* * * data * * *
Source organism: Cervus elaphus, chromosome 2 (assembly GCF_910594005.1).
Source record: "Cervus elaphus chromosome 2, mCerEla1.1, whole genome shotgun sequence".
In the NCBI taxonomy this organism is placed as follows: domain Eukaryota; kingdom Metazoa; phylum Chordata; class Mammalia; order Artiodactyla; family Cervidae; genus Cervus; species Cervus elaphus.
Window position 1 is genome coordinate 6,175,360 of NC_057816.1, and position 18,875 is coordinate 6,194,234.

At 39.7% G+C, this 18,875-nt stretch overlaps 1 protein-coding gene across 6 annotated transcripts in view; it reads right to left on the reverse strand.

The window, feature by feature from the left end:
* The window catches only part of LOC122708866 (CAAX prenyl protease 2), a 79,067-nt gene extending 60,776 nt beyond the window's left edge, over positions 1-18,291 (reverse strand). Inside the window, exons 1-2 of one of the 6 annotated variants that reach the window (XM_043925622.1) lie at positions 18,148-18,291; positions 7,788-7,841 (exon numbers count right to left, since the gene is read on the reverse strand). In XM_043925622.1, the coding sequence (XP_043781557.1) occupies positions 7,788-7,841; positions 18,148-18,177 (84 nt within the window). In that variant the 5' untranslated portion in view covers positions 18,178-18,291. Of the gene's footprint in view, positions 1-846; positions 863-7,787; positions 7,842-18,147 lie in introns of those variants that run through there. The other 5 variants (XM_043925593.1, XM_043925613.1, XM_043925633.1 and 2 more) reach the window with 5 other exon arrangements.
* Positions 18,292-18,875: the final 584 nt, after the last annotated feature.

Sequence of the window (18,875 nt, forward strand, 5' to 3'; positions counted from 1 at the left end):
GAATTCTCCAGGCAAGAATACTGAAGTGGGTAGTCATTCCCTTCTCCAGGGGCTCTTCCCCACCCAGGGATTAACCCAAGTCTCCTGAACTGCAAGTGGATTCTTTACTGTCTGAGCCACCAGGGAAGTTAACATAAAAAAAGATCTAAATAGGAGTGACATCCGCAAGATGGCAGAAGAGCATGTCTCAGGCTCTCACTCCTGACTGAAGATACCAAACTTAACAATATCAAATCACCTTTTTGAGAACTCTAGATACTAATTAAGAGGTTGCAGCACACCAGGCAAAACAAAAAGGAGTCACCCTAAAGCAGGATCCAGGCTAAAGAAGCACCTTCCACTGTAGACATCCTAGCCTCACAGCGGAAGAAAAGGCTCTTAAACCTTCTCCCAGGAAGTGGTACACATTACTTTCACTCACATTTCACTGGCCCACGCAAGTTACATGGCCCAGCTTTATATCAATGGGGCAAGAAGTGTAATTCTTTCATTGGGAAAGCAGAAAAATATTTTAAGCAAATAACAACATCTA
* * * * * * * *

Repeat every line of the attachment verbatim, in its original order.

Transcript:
Source organism: Cervus elaphus, chromosome 2 (assembly GCF_910594005.1).
Source record: "Cervus elaphus chromosome 2, mCerEla1.1, whole genome shotgun sequence".
In the NCBI taxonomy this organism is placed as follows: domain Eukaryota; kingdom Metazoa; phylum Chordata; class Mammalia; order Artiodactyla; family Cervidae; genus Cervus; species Cervus elaphus.
Window position 1 is genome coordinate 6,175,360 of NC_057816.1, and position 18,875 is coordinate 6,194,234.

At 39.7% G+C, this 18,875-nt stretch overlaps 1 protein-coding gene across 6 annotated transcripts in view; it reads right to left on the reverse strand.

The window, feature by feature from the left end:
* The window catches only part of LOC122708866 (CAAX prenyl protease 2), a 79,067-nt gene extending 60,776 nt beyond the window's left edge, over positions 1-18,291 (reverse strand). Inside the window, exons 1-2 of one of the 6 annotated variants that reach the window (XM_043925622.1) lie at positions 18,148-18,291; positions 7,788-7,841 (exon numbers count right to left, since the gene is read on the reverse strand). In XM_043925622.1, the coding sequence (XP_043781557.1) occupies positions 7,788-7,841; positions 18,148-18,177 (84 nt within the window). In that variant the 5' untranslated portion in view covers positions 18,178-18,291. Of the gene's footprint in view, positions 1-846; positions 863-7,787; positions 7,842-18,147 lie in introns of those variants that run through there. The other 5 variants (XM_043925593.1, XM_043925613.1, XM_043925633.1 and 2 more) reach the window with 5 other exon arrangements.
* Positions 18,292-18,875: the final 584 nt, after the last annotated feature.

Sequence of the window (18,875 nt, forward strand, 5' to 3'; positions counted from 1 at the left end):
GAATTCTCCAGGCAAGAATACTGAAGTGGGTAGTCATTCCCTTCTCCAGGGGCTCTTCCCCACCCAGGGATTAACCCAAGTCTCCTGAACTGCAAGTGGATTCTTTACTGTCTGAGCCACCAGGGAAGTTAACATAAAAAAAGATCTAAATAGGAGTGACATCCGCAAGATGGCAGAAGAGCATGTCTCAGGCTCTCACTCCTGACTGAAGATACCAAACTTAACAATATCAAATCACCTTTTTGAGAACTCTAGATACTAATTAAGAGGTTGCAGCACACCAGGCAAAACAAAAAGGAGTCACCCTAAAGCAGGATCCAGGCTAAAGAAGCACCTTCCACTGTAGACATCCTAGCCTCACAGCGGAAGAAAAGGCTCTTAAACCTTCTCCCAGGAAGTGGTACACATTACTTTCACTCACATTTCACTGGCCCACGCAAGTTACATGGCCCAGCTTTATATCAATGGGGCAAGAAGTGTAATTCTTTCATTGGGAAAGCAGAAAAATATTTTAAGCAAATAACAACATCTA